Sunday, August 29, 2010

Resisting an epiphany

Over at POWIP, Enoch is disturbed by the gradual roiling of dark waters in his soul.

I am not sure what to do with how I have come to feel about Islam in general and Muslims in general. [...] It is not as if I have a personal issue personally with any given Muslim person. And herein is the rub, as they say. [...] I would not consider myself a racist or a xenophobe. And I won’t proclaim that I am so very beyond harboring a sliver of deep distrust. Nor will I pretend it is but a sliver. The creaturely part of me signals as if I need be on guard when I am around The Them. And it bothers me that I do feel this way involuntarily.


A history professor of mine in college once told about an incident when he was touring the Balkans, Greece IIRC. He was in an old church, and noticed that the walls were streaked with soot. There had been a fire inside. The docent angrily confirmed it: "The Turks did this!" How terrible, the professor replied. When did it happen? "1348!" We all laughed. Such ancient, slavic grudge-carrying was quite foreign in America, the land of buried hatchets and fresh starts.

It doesn't feel so much like that anymore. Something is coalescing, taking root, something which may have repercussions centuries on down the road.

Americans are a kind, forbearing, humble, welcoming people, lefties' incessant accusations otherwise notwithstanding. I have never had a negative personal experience with a Muslim and, SFAIK (anonymous internet flammage aside) no Muslim has ever had one with me. I suspect that that is true of most everyone reading this, left or right. In fact, I sometimes have occasion to help Muslims who are new to the area, or to America altogether. During one point of misfortune a few years ago, I learned that one Muslim family of my acquaintance was praying for my wellbeing. So trust me: I know how all this sounds to people who disagree. American Muslims just want to run their convenience stores, parking garages, halal meat shops, or physics labs, and get on in life, same as everyone else.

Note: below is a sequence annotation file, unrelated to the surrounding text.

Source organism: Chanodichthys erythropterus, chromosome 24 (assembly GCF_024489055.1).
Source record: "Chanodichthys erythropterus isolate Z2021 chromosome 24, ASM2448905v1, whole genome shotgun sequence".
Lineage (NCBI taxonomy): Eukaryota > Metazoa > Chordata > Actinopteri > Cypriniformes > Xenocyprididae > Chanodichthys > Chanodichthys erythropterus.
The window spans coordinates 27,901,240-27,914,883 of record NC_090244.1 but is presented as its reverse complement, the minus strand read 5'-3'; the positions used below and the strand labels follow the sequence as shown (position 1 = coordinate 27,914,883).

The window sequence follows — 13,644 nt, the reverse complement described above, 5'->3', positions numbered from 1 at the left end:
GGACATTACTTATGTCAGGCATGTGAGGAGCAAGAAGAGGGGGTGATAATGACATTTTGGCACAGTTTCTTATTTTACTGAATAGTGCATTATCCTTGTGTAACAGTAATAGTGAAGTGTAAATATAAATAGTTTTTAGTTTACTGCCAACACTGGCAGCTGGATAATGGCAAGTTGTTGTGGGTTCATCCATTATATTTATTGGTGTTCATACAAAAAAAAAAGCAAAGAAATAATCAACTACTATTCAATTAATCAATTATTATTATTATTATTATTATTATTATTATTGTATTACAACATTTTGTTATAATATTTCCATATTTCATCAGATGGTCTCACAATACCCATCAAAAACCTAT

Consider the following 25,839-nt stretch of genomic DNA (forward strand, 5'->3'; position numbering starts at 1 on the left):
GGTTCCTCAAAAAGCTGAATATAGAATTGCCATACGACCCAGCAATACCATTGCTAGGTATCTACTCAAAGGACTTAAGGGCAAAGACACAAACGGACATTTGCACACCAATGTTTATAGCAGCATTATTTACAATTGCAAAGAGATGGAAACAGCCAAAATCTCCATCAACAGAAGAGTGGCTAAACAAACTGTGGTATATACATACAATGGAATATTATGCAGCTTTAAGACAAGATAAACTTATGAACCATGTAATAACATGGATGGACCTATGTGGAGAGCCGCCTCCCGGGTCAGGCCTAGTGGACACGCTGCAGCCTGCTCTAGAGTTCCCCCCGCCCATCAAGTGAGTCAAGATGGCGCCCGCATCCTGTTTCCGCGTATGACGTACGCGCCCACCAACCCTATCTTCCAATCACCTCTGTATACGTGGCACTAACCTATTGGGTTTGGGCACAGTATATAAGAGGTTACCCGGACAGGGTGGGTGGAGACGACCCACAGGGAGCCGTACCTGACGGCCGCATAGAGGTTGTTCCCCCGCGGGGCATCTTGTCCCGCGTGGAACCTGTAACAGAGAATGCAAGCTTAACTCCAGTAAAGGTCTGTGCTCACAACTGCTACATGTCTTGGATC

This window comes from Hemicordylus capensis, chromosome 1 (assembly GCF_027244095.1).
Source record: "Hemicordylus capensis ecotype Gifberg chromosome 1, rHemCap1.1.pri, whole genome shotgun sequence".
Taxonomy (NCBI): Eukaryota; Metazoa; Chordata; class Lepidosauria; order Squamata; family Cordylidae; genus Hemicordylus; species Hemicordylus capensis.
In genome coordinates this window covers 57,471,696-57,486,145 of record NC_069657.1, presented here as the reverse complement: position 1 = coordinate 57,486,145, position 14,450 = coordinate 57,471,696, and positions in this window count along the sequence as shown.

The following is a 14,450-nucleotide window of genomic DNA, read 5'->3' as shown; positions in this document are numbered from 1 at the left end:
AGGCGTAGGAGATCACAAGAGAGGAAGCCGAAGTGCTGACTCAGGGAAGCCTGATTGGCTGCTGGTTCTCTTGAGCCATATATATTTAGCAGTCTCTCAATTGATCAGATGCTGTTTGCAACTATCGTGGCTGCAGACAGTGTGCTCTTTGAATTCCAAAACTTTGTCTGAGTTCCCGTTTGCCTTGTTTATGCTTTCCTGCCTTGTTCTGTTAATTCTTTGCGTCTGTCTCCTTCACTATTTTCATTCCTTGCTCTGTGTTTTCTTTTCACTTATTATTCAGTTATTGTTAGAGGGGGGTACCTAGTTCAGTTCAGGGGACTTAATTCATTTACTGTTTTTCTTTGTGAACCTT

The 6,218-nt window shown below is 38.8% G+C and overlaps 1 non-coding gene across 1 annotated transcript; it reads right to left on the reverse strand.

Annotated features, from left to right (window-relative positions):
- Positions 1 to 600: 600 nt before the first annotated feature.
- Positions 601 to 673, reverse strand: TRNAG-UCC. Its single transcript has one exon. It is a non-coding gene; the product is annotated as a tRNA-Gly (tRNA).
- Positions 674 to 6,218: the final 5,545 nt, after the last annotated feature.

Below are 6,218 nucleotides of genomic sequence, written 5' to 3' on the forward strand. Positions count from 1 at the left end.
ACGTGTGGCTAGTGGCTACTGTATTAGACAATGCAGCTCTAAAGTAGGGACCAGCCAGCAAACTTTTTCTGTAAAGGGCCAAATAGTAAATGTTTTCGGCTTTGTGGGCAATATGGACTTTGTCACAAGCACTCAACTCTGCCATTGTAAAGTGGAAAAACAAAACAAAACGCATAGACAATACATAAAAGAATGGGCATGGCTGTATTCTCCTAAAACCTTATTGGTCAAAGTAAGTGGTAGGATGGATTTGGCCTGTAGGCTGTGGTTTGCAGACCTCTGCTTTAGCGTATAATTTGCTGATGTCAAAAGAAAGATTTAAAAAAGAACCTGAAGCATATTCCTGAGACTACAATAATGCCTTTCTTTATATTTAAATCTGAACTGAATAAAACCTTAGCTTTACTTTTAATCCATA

And yet the Islamic terrorists, well-trained foreign agent or Sudden Jihad Syndrome flipout, are hiding among them, not us. And the alleged moderate Muslims who run interference for them are quick to scold us for noticing, as are the progressives who tend to make mascots of civilization's enemies. And every snowflake in an avalanche can plead "who, me?".

On the ground, under the news radar, most people get along fine much of the time, even in the world's hot spots. Muslims will even visit Palestinian churches to receive The Virgin's blessing, I've heard. And yet "My biking buddy is a Muslim, therefore Islam is a religion of peace" is as idiotically simplistic a statement as "I get along fine with all the black people at work, therefore there is no more racism in America." Only difference is that the stakes are far higher with the former delusion.

The people who roll their eyes at the commotion over Park51 do not understand or appreciate the power of symbols--intended or unintended. They do not understand the power of memory, of grievances unassuaged, and how they can be passed along year to year, generation to generation, to unpredictably multiplying effect.

No, like Enoch, I don't want to follow these thoughts to their terminus. Just as force should not always be applied to its utmost extreme, so ideas should not always be pursued to their logical conclusions. But the sectarian wedge has been driven deeper between us, with this "center". Who or what can prise it out again? Here be monsters.

Update: welcome readers of Lawyers, Guns and Money. Gee, between The Jawa Report flood earlier and now this, it's almost like having a live blog again, circa 2005!